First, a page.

I feel guilty because I have people in my life who would do anything for me. A lot of them, too. My relationships are deep, unconditionally loving, and meaningful. They stand the test of time, distance, good, and bad. It comes down to me providing the same in return, but it still feels unfair. I know a lot of people who don’t have one person they can call on to be there while I have what seems like a small network of pseudo-therapists and best friends forever at my fingertips. They’re going to great lengths to catch me before I even fall, and I’m failing miserably at making it any easier on anyone – especially myself.
A week or so before this whole bit, I was laying in my bed in the middle of the afternoon. It felt like I was waiting for something. I had just had a night quite similar to the one I described above. I went to Savannah’s that evening and ate figs on her couch while I spilled my guts (no pun intended). The next day, my ex-boyfriend sent me a psalm entirely out of the blue. I’m not quite “religious,” but spiritual text has a way of appearing at the right time. I told him that I appreciated it, but I asked him what compelled him to send that my way. He had sent it to his sponsees (recovering alcoholics) and me. It felt very fortuitous, like he knew that I needed to be reached out to. He called me without me having to explain what it all meant, and I cried. It was liberating to be telling the entire truth for the first time in a long time. I don’t believe I have much to hide from the man who physically carried me into my kitchen to watch me sob while taking bites of an apple. These are things I like to remember when I think of where I am now.
I took away one major focus from this interaction: I forgave someone who caused me more pain than anyone else, and he now possesses the power to help me immensely. What if I could extend that forgiveness and power to myself?
I’m working on it. The thing about being on my own? Well, my secrets are mine to keep. Not so much anymore. Deciding to be in a long-distance relationship less than two months into knowing someone is a leap of faith, but I rely on intuition. It simply doesn’t lead me astray. That is especially true in this instance. Despite attempts at prying, I couldn’t quite put everything on the table. I’m not sure if it was a fear of being left, being misunderstood, or just being vulnerable, but I was afraid. I didn’t want to unravel anything before it even began. At the same time, I understand that hiding things that can’t stay hidden forever is generally a terrible idea.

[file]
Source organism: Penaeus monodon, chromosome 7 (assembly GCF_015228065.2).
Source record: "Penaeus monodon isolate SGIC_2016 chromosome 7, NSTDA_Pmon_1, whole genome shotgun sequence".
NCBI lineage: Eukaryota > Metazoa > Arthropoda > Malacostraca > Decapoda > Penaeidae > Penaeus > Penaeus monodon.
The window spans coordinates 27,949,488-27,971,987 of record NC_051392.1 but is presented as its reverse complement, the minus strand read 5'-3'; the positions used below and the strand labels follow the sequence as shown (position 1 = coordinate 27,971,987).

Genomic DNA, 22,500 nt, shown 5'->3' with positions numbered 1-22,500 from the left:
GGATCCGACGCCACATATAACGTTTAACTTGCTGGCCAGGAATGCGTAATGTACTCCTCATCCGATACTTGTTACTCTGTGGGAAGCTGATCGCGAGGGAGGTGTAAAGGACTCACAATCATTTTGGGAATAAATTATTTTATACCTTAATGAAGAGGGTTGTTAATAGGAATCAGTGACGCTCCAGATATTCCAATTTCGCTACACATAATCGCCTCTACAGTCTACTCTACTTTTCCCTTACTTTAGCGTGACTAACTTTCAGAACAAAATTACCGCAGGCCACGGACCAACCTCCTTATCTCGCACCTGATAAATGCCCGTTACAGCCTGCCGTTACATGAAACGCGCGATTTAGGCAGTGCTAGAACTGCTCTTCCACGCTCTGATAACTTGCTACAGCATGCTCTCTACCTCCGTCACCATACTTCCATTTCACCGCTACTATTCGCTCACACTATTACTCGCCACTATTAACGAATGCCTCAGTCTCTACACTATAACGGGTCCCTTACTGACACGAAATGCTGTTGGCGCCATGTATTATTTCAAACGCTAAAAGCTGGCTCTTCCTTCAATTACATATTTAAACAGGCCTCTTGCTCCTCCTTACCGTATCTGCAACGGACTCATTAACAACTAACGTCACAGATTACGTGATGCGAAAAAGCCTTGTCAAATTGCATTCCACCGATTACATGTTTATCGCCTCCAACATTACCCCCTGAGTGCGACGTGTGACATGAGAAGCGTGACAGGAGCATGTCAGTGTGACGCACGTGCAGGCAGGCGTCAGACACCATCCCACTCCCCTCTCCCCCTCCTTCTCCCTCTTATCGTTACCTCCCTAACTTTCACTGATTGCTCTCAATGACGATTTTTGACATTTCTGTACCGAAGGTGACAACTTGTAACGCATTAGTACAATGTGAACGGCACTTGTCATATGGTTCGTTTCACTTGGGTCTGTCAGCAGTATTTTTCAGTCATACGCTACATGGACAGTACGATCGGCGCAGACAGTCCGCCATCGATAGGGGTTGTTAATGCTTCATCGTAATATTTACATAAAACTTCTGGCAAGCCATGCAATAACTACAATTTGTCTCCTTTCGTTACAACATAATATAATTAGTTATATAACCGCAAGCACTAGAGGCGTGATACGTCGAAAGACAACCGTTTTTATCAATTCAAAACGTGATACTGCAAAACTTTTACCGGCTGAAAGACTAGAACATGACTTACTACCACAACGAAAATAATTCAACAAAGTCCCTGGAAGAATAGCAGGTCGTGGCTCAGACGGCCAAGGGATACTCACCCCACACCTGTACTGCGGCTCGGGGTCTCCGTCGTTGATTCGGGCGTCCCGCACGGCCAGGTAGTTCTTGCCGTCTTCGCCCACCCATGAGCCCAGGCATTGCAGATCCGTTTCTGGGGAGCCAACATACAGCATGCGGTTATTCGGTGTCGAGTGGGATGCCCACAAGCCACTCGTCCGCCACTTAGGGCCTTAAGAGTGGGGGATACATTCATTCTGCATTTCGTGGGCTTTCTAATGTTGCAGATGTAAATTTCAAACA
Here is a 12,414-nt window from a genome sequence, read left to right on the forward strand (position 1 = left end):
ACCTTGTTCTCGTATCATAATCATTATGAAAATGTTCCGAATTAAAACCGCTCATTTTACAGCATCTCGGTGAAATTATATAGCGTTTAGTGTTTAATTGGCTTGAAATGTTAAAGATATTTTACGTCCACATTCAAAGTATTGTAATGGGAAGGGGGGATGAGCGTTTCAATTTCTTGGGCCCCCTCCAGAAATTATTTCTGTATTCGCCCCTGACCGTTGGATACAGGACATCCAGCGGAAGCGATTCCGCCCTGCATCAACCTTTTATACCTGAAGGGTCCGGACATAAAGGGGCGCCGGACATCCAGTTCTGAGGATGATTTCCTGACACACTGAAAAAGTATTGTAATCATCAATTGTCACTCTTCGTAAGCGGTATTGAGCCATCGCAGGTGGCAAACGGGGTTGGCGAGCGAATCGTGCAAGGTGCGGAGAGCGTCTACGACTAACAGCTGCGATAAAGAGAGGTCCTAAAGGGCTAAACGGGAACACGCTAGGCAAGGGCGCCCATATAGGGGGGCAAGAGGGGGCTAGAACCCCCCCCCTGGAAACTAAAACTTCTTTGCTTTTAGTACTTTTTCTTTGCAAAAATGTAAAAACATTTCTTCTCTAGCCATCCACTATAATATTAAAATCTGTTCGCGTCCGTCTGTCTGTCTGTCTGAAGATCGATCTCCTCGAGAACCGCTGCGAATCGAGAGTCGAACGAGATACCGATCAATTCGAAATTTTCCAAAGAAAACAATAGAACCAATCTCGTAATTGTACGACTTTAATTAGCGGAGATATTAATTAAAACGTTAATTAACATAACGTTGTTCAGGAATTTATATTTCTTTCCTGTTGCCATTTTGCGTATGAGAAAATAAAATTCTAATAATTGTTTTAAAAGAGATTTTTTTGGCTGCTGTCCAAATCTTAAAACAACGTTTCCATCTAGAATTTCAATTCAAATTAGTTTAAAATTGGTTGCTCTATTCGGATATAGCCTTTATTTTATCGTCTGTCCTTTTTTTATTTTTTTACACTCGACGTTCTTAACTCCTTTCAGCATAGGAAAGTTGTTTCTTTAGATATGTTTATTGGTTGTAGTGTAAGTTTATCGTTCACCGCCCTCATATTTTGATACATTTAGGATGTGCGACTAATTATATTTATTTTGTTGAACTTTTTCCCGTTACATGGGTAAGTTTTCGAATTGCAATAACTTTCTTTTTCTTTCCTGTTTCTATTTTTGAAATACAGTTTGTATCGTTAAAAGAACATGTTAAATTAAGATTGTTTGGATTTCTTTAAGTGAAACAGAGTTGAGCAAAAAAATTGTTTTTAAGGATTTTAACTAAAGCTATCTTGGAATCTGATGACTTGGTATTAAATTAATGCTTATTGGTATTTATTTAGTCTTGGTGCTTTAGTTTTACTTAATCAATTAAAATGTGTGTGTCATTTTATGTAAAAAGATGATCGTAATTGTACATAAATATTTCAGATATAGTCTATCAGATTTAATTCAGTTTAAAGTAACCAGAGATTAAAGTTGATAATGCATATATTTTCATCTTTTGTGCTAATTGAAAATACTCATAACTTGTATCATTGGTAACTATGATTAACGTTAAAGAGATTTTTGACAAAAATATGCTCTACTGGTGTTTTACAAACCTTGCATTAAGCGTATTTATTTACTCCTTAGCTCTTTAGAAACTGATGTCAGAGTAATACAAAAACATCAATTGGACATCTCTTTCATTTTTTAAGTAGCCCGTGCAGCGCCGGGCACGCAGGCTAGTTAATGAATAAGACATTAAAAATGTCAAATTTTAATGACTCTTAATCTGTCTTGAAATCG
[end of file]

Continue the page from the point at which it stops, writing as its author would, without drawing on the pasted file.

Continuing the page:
I beat around the bush for awhile, but I decided honesty is in my favor. I explained to Daniel exactly what it is I’m dealing with and the response was overwhelming in the most beautiful way I could possibly imagine. We’re keeping a streak, and he’s making me crafts. Not only crafts, but he’s writing me poems. Daily.
I mean, who does that? At this point, I certainly didn’t expect this information to cause much of a strain on our relationship in and of itself i.e. ending it. I think my main concern was a lack of understanding. In my experience, most people really don’t get what goes through my head and why the disordered behavior ensues. It’s hard for anyone to say much besides, “But, you’ve come a long way” or “At least you want to change” or something along those lines. Those responses aren’t wrong, but I’ve heard them a million times.
I guess what I’m trying to say is that my boyfriend is an angel and how did I get so lucky and all those things. Being miles apart is incredibly difficult, and it’s weighing on me much more than I’d like to admit. At the same time, I can look forward to this every single day which makes every second worth it. But what I’m really trying to say is that telling the truth is always the best decision. It’s a lesson I learn over and over. This time, I’m not going to forget. I don’t think he’s going to let me. Here’s to 12 days of freedom and many more to come.